McLeod won't comment on Bemidji's application, only saying that he feels it's "strong." Other league officials contacted did not want to specifically discuss Bemidji's case.
Bemidji State head coach Tom Serratore has bigger fish to fry, being that his team plays a national semifinal at the Frozen Four Thursday. The BSU alum still understands that this is a different moment than anything fans or former players got to experience.
"Bob (Peters) stopped by and said with the Frozen Four and the groundbreaking of the new rink, there's never been a better, more exciting time for Bemidji State hockey," he said.
Serratore said he feels a 12th team would be found for the WCHA if the league added Bemidji. He's probably right, as both Nebraska-Omaha and Northern Michigan (both in the CCHA right now) would make sense for the league. Not only that, but Alabama-Huntsville still needs a home if they're going to survive. If the WCHA takes Bemidji, the CCHA almost has to take Huntsville, and then the two leagues can either deal with the scheduling issues brought about by an odd number of members, or they can work out a deal to send one CCHA team to the WCHA.
The greater question is: Does the WCHA have an obligation to do what it can to save Bemidji State's program?
It's not really a black-and-white issue. Should one of Division I's most prominent leagues go out of its way to save a program when it doesn't make competitive or economic sense? No.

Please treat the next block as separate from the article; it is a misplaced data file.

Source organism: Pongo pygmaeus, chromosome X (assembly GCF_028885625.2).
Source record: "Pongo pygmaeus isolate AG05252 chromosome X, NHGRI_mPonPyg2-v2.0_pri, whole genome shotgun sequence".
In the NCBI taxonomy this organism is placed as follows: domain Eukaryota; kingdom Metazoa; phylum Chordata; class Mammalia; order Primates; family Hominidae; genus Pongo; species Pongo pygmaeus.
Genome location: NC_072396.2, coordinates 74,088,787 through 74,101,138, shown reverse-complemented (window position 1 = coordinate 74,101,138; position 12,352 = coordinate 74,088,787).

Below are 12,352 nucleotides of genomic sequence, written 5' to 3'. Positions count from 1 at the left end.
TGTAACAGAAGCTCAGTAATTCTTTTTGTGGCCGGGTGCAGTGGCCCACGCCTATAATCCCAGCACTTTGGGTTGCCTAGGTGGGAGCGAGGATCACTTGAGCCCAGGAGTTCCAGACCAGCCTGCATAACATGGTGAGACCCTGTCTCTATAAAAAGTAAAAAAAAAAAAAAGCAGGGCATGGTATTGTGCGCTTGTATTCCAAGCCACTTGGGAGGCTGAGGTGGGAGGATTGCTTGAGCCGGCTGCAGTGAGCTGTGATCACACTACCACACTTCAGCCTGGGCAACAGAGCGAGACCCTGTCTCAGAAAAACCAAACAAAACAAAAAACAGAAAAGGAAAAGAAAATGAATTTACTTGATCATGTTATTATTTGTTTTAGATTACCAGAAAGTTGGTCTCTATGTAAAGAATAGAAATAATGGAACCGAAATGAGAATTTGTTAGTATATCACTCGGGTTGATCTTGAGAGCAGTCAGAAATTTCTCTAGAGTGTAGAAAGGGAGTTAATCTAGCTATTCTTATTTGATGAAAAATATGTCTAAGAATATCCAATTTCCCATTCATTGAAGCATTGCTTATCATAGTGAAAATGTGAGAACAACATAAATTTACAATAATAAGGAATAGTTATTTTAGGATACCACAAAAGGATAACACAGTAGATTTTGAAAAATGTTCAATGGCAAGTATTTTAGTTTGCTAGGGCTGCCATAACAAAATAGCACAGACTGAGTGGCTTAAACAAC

However, this move would make both competitive and economic sense. Bemidji has had many cracks at WCHA members in recent years, and they've more than held their own. Not only that, but there aren't any WCHA teams at this year's Frozen Four. A WCHA member school in Bemidji would draw fans for league series, and it would deliver some serious meaning to regular season games at Bemidji's new rink. This is potentially a huge plus for Bemidji, for northwest Minnesota, and for the WCHA.
Todd Milewski has covered WCHA hockey for many years, both for The Capital Times of Madison and for USCHO, and he offered up a very interesting take via e-mail:
All 10 WCHA schools can probably come up with some way that admitting Bemidji would negatively impact their program or their athletic department's budget. If even three of the schools take that as their greatest consideration, I'm pretty sure that we won't be seeing Bemidji in the league. But you'd hope that there would be some sense of greater vision from the people that will be making this call, and that the issues here are more than just whether Bemidji State still has a program after next season. We're talking about college hockey as a whole at the Division I level. If Bemidji goes, I'm guessing others will follow. That may not impact the WCHA directly, but it will down the line.The scheduling bugaboo would have to be worked out, but that issue is minor compared to the damage that would be done to college hockey if it lost one of its most storied programs.
... The WCHA has, at times, been a force of change in college hockey. Instant replay, like it or not, was pushed into the college game largely because of a WCHA trial. In its infancy, Hockey East partnered with the WCHA for an interlocking schedule that helped the conference get off the ground. There will be change again with the WCHA's decision, but there's the potential for change for the worse if Bemidji doesn't have a home.